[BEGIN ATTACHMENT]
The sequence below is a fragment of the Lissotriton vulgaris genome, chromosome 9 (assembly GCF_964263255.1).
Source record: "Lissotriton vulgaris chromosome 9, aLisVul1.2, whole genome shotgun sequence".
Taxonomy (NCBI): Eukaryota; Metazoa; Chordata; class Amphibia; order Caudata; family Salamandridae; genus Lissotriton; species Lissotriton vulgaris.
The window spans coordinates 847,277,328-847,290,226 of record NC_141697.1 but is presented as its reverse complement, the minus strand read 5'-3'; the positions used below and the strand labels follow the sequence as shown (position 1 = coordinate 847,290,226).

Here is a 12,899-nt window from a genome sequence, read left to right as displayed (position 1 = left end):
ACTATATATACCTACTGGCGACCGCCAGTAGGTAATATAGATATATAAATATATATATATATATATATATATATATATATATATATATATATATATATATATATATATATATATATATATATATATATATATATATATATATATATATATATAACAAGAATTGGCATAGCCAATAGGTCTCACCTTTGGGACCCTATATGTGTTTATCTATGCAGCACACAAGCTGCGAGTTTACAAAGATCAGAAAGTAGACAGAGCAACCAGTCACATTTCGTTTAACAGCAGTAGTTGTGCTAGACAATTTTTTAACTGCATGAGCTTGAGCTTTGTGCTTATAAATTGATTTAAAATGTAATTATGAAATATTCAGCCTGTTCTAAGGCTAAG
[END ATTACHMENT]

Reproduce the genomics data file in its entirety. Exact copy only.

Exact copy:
The sequence below is a fragment of the Lissotriton vulgaris genome, chromosome 9 (assembly GCF_964263255.1).
Source record: "Lissotriton vulgaris chromosome 9, aLisVul1.2, whole genome shotgun sequence".
Taxonomy (NCBI): Eukaryota; Metazoa; Chordata; class Amphibia; order Caudata; family Salamandridae; genus Lissotriton; species Lissotriton vulgaris.
The window spans coordinates 847,277,328-847,290,226 of record NC_141697.1 but is presented as its reverse complement, the minus strand read 5'-3'; the positions used below and the strand labels follow the sequence as shown (position 1 = coordinate 847,290,226).

Here is a 12,899-nt window from a genome sequence, read left to right as displayed (position 1 = left end):
ACTATATATACCTACTGGCGACCGCCAGTAGGTAATATAGATATATAAATATATATATATATATATATATATATATATATATATATATATATATATATATATATATATATATATATATATATATATATATATATATATATATATATATATATAACAAGAATTGGCATAGCCAATAGGTCTCACCTTTGGGACCCTATATGTGTTTATCTATGCAGCACACAAGCTGCGAGTTTACAAAGATCAGAAAGTAGACAGAGCAACCAGTCACATTTCGTTTAACAGCAGTAGTTGTGCTAGACAATTTTTTAACTGCATGAGCTTGAGCTTTGTGCTTATAAATTGATTTAAAATGTAATTATGAAATATTCAGCCTGTTCTAAGGCTAAG